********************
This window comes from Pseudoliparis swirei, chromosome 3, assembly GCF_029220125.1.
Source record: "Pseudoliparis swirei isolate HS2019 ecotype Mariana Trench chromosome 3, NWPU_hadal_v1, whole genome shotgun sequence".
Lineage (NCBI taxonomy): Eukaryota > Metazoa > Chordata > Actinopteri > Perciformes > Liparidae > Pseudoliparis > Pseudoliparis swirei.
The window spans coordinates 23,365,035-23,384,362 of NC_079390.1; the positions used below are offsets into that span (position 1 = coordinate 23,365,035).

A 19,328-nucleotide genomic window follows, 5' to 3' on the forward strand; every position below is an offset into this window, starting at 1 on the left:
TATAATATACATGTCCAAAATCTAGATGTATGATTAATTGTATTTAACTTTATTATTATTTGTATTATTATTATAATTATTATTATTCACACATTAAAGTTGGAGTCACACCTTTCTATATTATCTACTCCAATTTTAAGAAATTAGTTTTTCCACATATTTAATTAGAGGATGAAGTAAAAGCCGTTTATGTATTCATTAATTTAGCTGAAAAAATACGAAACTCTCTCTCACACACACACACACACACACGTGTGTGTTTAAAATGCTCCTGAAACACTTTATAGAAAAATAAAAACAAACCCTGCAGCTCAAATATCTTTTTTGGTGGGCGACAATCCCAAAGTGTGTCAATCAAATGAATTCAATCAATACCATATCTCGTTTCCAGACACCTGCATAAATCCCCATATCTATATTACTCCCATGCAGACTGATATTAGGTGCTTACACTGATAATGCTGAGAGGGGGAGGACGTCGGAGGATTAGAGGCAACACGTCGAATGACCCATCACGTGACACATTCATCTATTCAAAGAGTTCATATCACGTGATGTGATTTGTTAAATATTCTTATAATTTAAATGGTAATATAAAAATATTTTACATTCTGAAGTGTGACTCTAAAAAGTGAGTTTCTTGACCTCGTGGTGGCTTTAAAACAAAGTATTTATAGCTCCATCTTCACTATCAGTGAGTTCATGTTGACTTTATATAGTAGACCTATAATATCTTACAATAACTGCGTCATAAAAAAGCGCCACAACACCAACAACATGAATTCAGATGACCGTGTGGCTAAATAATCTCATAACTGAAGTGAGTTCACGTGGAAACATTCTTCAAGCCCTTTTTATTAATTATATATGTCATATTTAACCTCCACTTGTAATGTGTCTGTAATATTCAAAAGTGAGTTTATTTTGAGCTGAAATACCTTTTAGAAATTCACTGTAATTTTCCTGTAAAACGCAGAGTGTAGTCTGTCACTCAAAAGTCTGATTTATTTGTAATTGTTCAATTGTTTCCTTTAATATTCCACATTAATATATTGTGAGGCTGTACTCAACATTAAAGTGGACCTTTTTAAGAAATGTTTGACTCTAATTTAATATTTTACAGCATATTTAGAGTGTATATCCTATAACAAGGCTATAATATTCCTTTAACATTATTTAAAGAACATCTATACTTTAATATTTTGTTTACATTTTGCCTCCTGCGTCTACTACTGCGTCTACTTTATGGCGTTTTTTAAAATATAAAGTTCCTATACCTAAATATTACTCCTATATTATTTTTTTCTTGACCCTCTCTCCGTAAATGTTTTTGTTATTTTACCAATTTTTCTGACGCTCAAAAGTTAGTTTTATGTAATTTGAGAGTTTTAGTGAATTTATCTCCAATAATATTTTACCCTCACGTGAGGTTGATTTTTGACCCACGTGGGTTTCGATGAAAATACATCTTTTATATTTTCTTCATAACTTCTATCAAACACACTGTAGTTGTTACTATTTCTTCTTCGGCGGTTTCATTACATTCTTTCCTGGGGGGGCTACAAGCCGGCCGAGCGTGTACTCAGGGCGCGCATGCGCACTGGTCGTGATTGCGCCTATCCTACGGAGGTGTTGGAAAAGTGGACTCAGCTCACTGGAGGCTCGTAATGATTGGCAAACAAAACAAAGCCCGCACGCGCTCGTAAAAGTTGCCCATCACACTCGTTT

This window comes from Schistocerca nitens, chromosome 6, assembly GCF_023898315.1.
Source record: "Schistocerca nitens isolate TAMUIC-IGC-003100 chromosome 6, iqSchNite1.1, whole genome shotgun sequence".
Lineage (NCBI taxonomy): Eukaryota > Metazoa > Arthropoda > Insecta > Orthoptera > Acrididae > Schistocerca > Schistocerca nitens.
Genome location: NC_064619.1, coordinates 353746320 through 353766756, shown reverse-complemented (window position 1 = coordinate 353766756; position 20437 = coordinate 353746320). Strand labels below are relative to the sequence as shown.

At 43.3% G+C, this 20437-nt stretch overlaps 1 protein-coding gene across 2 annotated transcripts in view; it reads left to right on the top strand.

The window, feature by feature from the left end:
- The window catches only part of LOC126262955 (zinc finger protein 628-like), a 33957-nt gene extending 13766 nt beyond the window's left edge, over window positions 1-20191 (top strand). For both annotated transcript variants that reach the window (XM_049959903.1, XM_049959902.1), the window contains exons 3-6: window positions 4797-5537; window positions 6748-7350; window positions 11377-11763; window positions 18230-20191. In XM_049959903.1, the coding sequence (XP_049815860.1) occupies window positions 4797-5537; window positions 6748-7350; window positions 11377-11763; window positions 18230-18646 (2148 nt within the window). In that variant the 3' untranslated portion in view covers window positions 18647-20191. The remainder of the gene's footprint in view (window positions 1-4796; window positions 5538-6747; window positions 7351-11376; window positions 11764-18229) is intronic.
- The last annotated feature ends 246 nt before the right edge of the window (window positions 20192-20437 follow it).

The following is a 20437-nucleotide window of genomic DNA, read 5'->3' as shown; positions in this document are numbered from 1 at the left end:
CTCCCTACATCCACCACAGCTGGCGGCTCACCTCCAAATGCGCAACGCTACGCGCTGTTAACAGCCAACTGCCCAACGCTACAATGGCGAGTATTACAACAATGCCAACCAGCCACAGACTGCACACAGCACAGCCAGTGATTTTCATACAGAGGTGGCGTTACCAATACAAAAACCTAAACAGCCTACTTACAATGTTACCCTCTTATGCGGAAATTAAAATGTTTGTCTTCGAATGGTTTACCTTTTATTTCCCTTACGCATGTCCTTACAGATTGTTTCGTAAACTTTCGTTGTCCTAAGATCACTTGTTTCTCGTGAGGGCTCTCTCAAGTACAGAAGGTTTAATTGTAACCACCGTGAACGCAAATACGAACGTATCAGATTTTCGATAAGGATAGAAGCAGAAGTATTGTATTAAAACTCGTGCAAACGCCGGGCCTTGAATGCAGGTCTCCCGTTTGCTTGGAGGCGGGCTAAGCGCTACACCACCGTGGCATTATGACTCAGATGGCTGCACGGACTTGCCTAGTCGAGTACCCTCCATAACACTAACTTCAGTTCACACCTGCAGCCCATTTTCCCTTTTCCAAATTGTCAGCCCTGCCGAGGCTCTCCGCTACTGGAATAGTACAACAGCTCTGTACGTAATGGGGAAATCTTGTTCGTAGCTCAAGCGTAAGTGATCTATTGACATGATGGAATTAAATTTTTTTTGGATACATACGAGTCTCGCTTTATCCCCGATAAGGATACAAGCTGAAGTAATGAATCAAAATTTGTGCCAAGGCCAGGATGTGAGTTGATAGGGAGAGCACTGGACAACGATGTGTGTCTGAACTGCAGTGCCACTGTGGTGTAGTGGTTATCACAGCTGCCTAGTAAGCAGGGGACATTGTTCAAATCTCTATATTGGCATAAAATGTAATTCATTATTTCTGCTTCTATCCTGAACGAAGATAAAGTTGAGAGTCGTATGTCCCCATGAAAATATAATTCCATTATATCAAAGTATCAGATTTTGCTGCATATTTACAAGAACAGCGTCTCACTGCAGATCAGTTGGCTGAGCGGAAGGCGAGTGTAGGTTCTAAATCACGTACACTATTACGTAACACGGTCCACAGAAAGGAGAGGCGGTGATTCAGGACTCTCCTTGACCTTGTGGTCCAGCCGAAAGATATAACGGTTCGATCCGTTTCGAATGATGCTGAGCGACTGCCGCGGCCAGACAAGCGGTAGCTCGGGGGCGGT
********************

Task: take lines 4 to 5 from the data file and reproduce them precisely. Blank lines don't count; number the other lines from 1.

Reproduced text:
The window spans coordinates 23,365,035-23,384,362 of NC_079390.1; the positions used below are offsets into that span (position 1 = coordinate 23,365,035).

A 19,328-nucleotide genomic window follows, 5' to 3' on the forward strand; every position below is an offset into this window, starting at 1 on the left: